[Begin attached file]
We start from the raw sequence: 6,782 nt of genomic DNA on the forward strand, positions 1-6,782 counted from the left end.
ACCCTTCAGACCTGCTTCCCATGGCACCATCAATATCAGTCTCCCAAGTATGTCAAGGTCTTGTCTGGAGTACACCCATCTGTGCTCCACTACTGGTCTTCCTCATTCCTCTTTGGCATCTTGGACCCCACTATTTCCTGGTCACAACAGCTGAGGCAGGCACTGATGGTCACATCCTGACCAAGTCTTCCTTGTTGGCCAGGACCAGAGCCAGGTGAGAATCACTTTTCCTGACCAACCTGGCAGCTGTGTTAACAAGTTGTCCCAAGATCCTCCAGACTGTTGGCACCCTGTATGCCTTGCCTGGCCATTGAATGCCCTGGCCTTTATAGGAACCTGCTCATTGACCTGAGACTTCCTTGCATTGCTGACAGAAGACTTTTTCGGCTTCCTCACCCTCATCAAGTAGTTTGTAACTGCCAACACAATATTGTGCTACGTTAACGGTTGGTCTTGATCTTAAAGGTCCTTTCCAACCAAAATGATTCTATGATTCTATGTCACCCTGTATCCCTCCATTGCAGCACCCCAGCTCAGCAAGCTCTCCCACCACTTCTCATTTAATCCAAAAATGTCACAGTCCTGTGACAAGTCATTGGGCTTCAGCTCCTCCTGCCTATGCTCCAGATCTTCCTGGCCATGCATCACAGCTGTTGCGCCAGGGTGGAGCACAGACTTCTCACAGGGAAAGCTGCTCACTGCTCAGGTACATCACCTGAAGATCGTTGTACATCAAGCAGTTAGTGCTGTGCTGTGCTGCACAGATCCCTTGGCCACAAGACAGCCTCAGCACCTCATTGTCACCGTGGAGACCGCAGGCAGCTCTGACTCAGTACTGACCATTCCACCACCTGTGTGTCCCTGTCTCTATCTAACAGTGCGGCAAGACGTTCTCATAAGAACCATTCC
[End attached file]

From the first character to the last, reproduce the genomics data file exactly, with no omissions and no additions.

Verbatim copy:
We start from the raw sequence: 6,782 nt of genomic DNA on the forward strand, positions 1-6,782 counted from the left end.
ACCCTTCAGACCTGCTTCCCATGGCACCATCAATATCAGTCTCCCAAGTATGTCAAGGTCTTGTCTGGAGTACACCCATCTGTGCTCCACTACTGGTCTTCCTCATTCCTCTTTGGCATCTTGGACCCCACTATTTCCTGGTCACAACAGCTGAGGCAGGCACTGATGGTCACATCCTGACCAAGTCTTCCTTGTTGGCCAGGACCAGAGCCAGGTGAGAATCACTTTTCCTGACCAACCTGGCAGCTGTGTTAACAAGTTGTCCCAAGATCCTCCAGACTGTTGGCACCCTGTATGCCTTGCCTGGCCATTGAATGCCCTGGCCTTTATAGGAACCTGCTCATTGACCTGAGACTTCCTTGCATTGCTGACAGAAGACTTTTTCGGCTTCCTCACCCTCATCAAGTAGTTTGTAACTGCCAACACAATATTGTGCTACGTTAACGGTTGGTCTTGATCTTAAAGGTCCTTTCCAACCAAAATGATTCTATGATTCTATGTCACCCTGTATCCCTCCATTGCAGCACCCCAGCTCAGCAAGCTCTCCCACCACTTCTCATTTAATCCAAAAATGTCACAGTCCTGTGACAAGTCATTGGGCTTCAGCTCCTCCTGCCTATGCTCCAGATCTTCCTGGCCATGCATCACAGCTGTTGCGCCAGGGTGGAGCACAGACTTCTCACAGGGAAAGCTGCTCACTGCTCAGGTACATCACCTGAAGATCGTTGTACATCAAGCAGTTAGTGCTGTGCTGTGCTGCACAGATCCCTTGGCCACAAGACAGCCTCAGCACCTCATTGTCACCGTGGAGACCGCAGGCAGCTCTGACTCAGTACTGACCATTCCACCACCTGTGTGTCCCTGTCTCTATCTAACAGTGCGGCAAGACGTTCTCATAAGAACCATTCC